# The Doppler Effect

The shift in a wave's observed frequency due to relative motion between the source of the wave and the observer is known as the Doppler Effect. In essence, when the source and/or observer are moving toward each other, the observer perceives a shift to a higher frequency, and when the source and/or observer are moving away from each other, the observer perceives a lower frequency.

This can be observed when a vehicle travels past you. As you hear the vehicle approach, you can observe a higher frequency noise, and as the vehicle passes by you and then moves away, you observe a lower frequency noise.

The Doppler Effect results from waves having a fixed speed in a given medium. As waves are emitted, a moving source or observer encounters the wave fronts at a different frequency than they waves are emitted, resulting in a perceived shift in frequency. The animation below may help you visualize this effect:

Courtesy Michael Fowler-UVa Physics

Question: A car’s horn is producing a sound wave having a constant frequency of 350 hertz. If the car moves toward a stationary observer at constant speed, the frequency of the car’s horn detected by this observer may be:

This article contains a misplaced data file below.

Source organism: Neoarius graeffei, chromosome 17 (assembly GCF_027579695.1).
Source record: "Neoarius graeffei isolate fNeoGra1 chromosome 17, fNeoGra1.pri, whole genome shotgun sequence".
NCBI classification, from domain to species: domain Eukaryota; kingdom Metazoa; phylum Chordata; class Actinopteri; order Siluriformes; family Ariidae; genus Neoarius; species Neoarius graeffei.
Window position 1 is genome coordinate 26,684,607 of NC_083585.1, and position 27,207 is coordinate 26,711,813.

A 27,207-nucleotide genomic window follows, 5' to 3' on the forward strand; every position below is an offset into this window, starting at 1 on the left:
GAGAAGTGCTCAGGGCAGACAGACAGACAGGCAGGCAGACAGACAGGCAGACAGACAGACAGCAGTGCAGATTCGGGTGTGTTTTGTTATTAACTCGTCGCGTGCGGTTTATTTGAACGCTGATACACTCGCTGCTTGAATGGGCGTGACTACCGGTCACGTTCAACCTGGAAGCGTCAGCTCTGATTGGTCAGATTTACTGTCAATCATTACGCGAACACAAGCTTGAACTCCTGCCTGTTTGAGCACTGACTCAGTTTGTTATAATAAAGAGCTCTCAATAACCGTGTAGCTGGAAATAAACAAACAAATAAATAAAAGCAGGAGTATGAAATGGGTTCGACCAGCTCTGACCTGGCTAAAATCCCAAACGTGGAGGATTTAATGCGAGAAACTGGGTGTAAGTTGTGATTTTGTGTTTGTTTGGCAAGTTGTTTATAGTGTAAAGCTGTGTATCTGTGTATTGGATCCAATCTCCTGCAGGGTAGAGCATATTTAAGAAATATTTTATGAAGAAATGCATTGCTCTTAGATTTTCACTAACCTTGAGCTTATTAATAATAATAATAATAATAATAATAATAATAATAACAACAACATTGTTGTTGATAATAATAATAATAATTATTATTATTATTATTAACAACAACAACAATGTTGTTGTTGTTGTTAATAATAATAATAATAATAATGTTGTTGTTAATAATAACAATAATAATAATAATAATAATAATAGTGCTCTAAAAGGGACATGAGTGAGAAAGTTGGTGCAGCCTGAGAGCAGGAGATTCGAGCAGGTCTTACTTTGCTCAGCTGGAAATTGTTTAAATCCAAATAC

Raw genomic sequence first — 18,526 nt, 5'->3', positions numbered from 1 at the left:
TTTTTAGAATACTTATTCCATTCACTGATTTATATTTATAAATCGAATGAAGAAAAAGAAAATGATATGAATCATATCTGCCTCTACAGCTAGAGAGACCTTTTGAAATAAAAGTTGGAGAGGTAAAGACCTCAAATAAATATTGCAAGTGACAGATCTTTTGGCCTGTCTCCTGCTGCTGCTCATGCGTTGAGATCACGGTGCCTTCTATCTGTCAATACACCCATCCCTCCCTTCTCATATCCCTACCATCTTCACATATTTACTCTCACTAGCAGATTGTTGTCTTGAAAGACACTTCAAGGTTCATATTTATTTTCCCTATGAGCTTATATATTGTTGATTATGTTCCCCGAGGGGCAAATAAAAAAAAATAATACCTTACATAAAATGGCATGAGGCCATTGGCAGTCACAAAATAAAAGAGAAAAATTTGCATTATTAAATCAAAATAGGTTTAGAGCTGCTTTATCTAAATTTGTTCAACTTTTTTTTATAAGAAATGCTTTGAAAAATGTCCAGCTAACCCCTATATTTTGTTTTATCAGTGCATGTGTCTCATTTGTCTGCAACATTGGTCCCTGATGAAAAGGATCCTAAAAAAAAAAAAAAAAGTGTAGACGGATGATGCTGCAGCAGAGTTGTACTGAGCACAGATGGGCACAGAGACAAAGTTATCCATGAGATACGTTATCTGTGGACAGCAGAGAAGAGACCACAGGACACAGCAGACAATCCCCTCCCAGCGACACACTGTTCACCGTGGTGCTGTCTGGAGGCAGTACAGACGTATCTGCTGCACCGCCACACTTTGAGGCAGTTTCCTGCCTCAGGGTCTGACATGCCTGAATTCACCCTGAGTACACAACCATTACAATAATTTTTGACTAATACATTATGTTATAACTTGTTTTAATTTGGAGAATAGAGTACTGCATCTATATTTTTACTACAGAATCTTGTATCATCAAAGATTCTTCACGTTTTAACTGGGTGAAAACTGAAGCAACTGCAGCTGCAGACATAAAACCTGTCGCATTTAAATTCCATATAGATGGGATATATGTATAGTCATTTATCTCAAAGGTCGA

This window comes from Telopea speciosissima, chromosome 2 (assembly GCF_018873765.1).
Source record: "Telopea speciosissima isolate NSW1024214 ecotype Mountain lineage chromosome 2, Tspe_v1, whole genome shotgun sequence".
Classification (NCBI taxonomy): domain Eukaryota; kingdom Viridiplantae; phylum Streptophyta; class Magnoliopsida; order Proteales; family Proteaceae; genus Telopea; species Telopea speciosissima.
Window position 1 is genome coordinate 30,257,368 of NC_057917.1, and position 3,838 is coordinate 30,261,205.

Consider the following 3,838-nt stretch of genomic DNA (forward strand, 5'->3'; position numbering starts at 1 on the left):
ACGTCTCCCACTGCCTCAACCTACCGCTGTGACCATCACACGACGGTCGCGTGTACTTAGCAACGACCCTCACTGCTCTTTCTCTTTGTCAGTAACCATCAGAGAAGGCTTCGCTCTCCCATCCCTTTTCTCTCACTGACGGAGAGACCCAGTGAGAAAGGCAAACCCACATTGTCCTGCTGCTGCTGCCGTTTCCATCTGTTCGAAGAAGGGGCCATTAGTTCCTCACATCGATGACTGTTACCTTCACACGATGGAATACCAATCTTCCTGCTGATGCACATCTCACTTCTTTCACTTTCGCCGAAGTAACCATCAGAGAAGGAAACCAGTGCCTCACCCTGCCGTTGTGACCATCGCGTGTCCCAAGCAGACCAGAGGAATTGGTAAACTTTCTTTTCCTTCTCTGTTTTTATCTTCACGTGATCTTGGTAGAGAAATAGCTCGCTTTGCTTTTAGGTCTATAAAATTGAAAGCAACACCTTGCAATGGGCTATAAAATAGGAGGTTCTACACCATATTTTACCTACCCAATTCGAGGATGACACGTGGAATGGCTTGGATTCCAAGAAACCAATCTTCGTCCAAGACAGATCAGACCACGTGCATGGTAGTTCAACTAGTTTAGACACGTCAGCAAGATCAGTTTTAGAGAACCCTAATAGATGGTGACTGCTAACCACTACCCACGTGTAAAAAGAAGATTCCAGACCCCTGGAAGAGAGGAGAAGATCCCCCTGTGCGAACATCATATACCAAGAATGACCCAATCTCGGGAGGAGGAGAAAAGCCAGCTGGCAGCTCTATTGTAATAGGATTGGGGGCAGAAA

1. 320 Hz
2. 330 Hz
3. 350 Hz
4. 380 Hz

Answer: If source is moving toward stationary observer, observed frequency must be higher than source frequency, therefore the correct answer is (4) 380 Hz.

Question: A radar gun can determine the speed of a moving automobile by measuring the difference in frequency between emitted and reflected radar waves. This process illustrates

1. resonance
2. the Doppler effect
3. diffraction
4. refraction

An exciting application of the Doppler Effect involves the analysis of radiation from distant stars and galaxies in the universe. Based on the basic elements that compose stars, we know what frequencies of radiation to look for. However, when analyzing these objects, we observe frequencies shifted toward the red end of the electromagnetic spectrum (lower frequencies), known as the Red Shift. This indicates that these celestial objects must be moving away from us. The more distant the object, the greater the red shift. Putting this together, we can conclude that more distant celestial objects are moving away from us faster, and therefore, the universe as we know it must be expanding!

Question: When observed from Earth, the wavelengths of light emitted by a star are shifted toward the red end of the electromagnetic spectrum. This redshift occurs because the star is

1. at rest relative to Earth
2. moving away from Earth
3. moving toward Earth at decreasing speed
4. moving toward Earth at increasing speed

Answer: (2) moving away from Earth.